‘And where,’ said I, ‘is monsieur?’
‘The master of the house is upstairs,’ she answered, ‘making you a goad.’
Blessed be the man who invented goads! Blessed the innkeeper of Bouchet St. Nicolas, who introduced me to their use! This plain wand, with an eighth of an inch of pin, was indeed a sceptre when he put it in my hands. Thenceforward Modestine was my slave. A prick, and she passed the most inviting stable door. A prick, and she broke forth into a gallant little trotlet that devoured the miles. It was not a remarkable speed, when all was said; and we took four hours to cover ten miles at the best of it. But what a heavenly change since yesterday! No more wielding of the ugly cudgel; no more flailing with an aching arm; no more broadsword exercise, but a discreet and gentlemanly fence. And what although now and then a drop of blood should appear on Modestine’s mouse-coloured wedge-like rump? I should have preferred it otherwise, indeed; but yesterday’s exploits had purged my heart of all humanity. The perverse little devil, since she would not be taken with kindness, must even go with pricking.
It was bleak and bitter cold, and, except a cavalcade of stride-legged ladies and a pair of post-runners, the road was dead solitary all the way to Pradelles. I scarce remember an incident but one. A handsome foal with a bell about his neck came charging up to us upon a stretch of common, sniffed the air martially as one about to do great deeds, and suddenly thinking otherwise in his green young heart, put about and galloped off as he had come, the bell tinkling in the wind. For a long while afterwards I saw his noble attitude as he drew up, and heard the note of his bell; and when I struck the high-road, the song of the telegraph-wires seemed to continue the same music.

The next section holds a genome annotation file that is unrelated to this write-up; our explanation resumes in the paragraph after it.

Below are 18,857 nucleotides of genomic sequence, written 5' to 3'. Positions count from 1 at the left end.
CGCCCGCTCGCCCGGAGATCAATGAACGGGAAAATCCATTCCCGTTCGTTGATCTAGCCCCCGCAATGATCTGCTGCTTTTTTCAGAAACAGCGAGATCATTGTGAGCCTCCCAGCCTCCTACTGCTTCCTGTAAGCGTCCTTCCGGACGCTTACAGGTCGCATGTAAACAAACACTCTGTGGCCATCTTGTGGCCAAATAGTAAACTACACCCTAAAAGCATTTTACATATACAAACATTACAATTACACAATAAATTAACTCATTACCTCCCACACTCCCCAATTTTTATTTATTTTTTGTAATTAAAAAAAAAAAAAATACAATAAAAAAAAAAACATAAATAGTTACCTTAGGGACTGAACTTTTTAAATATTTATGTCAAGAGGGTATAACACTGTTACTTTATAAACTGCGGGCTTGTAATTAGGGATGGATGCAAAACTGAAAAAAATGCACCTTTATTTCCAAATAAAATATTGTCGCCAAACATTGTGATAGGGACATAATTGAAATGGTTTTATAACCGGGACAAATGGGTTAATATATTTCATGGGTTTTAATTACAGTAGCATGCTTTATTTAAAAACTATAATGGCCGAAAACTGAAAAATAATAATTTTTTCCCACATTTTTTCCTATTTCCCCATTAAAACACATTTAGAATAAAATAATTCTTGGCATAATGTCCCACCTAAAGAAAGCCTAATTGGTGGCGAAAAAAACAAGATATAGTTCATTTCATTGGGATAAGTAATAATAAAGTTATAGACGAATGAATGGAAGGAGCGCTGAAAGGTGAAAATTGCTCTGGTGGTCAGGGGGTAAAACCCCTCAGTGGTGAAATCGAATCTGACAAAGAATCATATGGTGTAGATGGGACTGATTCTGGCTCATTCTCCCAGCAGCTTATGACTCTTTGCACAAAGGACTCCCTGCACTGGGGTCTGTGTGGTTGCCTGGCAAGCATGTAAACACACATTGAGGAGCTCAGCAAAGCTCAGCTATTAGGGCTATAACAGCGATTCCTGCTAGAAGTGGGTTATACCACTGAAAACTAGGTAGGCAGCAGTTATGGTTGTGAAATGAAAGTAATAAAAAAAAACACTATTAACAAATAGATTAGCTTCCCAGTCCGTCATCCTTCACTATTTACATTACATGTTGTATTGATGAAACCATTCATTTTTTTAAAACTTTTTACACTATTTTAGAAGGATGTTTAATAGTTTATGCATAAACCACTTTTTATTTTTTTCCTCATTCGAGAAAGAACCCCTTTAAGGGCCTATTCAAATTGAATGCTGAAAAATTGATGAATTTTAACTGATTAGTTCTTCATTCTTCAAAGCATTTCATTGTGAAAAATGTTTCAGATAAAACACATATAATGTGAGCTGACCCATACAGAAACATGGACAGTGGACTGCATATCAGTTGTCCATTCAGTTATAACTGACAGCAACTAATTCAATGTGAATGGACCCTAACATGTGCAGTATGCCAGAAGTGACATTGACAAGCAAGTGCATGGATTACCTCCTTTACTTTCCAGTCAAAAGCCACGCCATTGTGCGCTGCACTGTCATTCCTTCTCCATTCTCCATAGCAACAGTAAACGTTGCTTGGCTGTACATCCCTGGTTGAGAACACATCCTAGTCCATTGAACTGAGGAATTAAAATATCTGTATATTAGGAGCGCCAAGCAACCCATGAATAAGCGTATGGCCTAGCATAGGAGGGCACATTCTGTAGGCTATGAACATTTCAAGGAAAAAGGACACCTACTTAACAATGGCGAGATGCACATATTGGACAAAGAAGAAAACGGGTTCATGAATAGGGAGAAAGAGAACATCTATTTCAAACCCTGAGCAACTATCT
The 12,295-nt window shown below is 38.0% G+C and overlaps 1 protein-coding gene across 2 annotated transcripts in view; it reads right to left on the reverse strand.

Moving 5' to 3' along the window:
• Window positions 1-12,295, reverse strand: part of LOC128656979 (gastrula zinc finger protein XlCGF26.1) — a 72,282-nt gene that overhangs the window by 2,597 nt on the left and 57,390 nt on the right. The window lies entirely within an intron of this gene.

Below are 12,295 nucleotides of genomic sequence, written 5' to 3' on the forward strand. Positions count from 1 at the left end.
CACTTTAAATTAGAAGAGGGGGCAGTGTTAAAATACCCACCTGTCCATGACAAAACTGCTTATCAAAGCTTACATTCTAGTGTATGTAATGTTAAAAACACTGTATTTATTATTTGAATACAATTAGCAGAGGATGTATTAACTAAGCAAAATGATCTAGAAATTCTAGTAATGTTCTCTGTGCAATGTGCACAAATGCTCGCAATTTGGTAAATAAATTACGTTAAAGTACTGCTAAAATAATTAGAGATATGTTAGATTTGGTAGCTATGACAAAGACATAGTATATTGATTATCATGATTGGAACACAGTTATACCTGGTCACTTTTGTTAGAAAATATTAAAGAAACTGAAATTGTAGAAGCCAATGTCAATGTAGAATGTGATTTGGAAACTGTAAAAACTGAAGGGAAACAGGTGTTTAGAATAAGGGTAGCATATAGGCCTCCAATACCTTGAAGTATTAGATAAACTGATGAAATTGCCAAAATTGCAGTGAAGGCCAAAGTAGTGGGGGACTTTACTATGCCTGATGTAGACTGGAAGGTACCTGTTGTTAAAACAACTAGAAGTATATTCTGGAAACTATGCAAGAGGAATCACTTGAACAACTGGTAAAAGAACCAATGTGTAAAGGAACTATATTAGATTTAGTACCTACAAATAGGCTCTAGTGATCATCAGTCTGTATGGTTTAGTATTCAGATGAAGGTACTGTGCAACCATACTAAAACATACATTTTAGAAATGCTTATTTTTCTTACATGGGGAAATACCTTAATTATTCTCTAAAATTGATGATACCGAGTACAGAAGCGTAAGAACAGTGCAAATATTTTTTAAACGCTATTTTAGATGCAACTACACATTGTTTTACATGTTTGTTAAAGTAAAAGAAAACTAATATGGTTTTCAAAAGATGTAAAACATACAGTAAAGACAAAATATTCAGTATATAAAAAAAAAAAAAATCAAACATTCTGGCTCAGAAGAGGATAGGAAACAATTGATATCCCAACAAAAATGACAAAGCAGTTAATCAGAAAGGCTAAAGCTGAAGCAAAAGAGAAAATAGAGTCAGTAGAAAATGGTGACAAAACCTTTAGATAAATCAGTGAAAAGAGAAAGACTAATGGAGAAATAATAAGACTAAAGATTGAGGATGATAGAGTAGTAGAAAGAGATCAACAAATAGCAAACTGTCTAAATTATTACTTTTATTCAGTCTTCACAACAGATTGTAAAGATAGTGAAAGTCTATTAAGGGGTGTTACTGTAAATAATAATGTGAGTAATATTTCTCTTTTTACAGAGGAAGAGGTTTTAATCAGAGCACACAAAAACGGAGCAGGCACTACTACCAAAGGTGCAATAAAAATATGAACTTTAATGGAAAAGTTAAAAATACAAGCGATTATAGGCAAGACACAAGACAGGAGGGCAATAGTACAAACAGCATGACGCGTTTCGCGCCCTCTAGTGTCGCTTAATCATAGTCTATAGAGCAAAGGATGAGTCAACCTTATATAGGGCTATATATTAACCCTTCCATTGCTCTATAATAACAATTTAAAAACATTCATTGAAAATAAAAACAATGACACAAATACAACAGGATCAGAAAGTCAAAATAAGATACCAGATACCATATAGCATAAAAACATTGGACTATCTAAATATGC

Pradelles stands on a hillside, high above the Allier, surrounded by rich meadows. They were cutting aftermath on all sides, which gave the neighbourhood, this gusty autumn morning, an untimely smell of hay. On the opposite bank of the Allier the land kept mounting for miles to the horizon: a tanned and sallow autumn landscape, with black blots of fir-wood and white roads wandering through the hills. Over all this the clouds shed a uniform and purplish shadow, sad and somewhat menacing, exaggerating height and distance, and throwing into still higher relief the twisted ribbons of the highway. It was a cheerless prospect, but one stimulating to a traveller. For I was now upon the limit of Velay, and all that I beheld lay in another county—wild Gévaudan, mountainous, uncultivated, and but recently disforested from terror of the wolves.
Wolves, alas, like bandits, seem to flee the traveller’s advance; and you may trudge through all our comfortable Europe, and not meet with an adventure worth the name. But here, if anywhere, a man was on the frontiers of hope. For this was the land of the ever-memorable BEAST, the Napoleon Bonaparte of wolves. What a career was his! He lived ten months at free quarters in Gévaudan and Vivarais; he ate women and children and ‘shepherdesses celebrated for their beauty’; he pursued armed horsemen; he has been seen at broad noonday chasing a post-chaise and outrider along the king’s high-road, and chaise and outrider fleeing before him at the gallop. He was placarded like a political offender, and ten thousand francs were offered for his head. And yet, when he was shot and sent to Versailles, behold! a common wolf, and even small for that. ‘Though I could reach from pole to pole,’ sang Alexander Pope; the Little Corporal shook Europe; and if all wolves had been as this wolf, they would have changed the history of man. M. Élie Berthet has made him the hero of a novel, which I have read, and do not wish to read again.Share It